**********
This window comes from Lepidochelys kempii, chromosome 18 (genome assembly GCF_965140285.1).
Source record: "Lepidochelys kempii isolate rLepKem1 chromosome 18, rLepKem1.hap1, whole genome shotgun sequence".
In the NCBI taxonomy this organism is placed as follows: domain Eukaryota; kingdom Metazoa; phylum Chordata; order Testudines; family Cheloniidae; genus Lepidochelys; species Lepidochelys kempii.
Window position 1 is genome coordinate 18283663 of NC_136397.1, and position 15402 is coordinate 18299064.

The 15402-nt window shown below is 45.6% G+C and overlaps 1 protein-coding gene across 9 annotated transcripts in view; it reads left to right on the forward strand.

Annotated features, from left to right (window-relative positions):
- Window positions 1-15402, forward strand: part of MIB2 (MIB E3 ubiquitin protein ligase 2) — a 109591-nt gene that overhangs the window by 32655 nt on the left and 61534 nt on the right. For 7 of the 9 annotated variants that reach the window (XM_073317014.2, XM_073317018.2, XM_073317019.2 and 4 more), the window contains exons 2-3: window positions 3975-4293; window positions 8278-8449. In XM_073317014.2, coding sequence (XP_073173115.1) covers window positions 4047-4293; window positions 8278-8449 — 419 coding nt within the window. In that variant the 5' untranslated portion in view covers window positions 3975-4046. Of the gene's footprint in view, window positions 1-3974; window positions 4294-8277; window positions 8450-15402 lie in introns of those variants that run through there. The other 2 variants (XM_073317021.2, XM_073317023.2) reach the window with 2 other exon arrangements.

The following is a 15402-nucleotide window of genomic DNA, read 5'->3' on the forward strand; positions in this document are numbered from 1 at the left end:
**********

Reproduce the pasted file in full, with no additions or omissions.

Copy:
This window comes from Lepidochelys kempii, chromosome 18 (genome assembly GCF_965140285.1).
Source record: "Lepidochelys kempii isolate rLepKem1 chromosome 18, rLepKem1.hap1, whole genome shotgun sequence".
In the NCBI taxonomy this organism is placed as follows: domain Eukaryota; kingdom Metazoa; phylum Chordata; order Testudines; family Cheloniidae; genus Lepidochelys; species Lepidochelys kempii.
Window position 1 is genome coordinate 18283663 of NC_136397.1, and position 15402 is coordinate 18299064.

The 15402-nt window shown below is 45.6% G+C and overlaps 1 protein-coding gene across 9 annotated transcripts in view; it reads left to right on the forward strand.

Annotated features, from left to right (window-relative positions):
- Window positions 1-15402, forward strand: part of MIB2 (MIB E3 ubiquitin protein ligase 2) — a 109591-nt gene that overhangs the window by 32655 nt on the left and 61534 nt on the right. For 7 of the 9 annotated variants that reach the window (XM_073317014.2, XM_073317018.2, XM_073317019.2 and 4 more), the window contains exons 2-3: window positions 3975-4293; window positions 8278-8449. In XM_073317014.2, coding sequence (XP_073173115.1) covers window positions 4047-4293; window positions 8278-8449 — 419 coding nt within the window. In that variant the 5' untranslated portion in view covers window positions 3975-4046. Of the gene's footprint in view, window positions 1-3974; window positions 4294-8277; window positions 8450-15402 lie in introns of those variants that run through there. The other 2 variants (XM_073317021.2, XM_073317023.2) reach the window with 2 other exon arrangements.

The following is a 15402-nucleotide window of genomic DNA, read 5'->3' on the forward strand; positions in this document are numbered from 1 at the left end: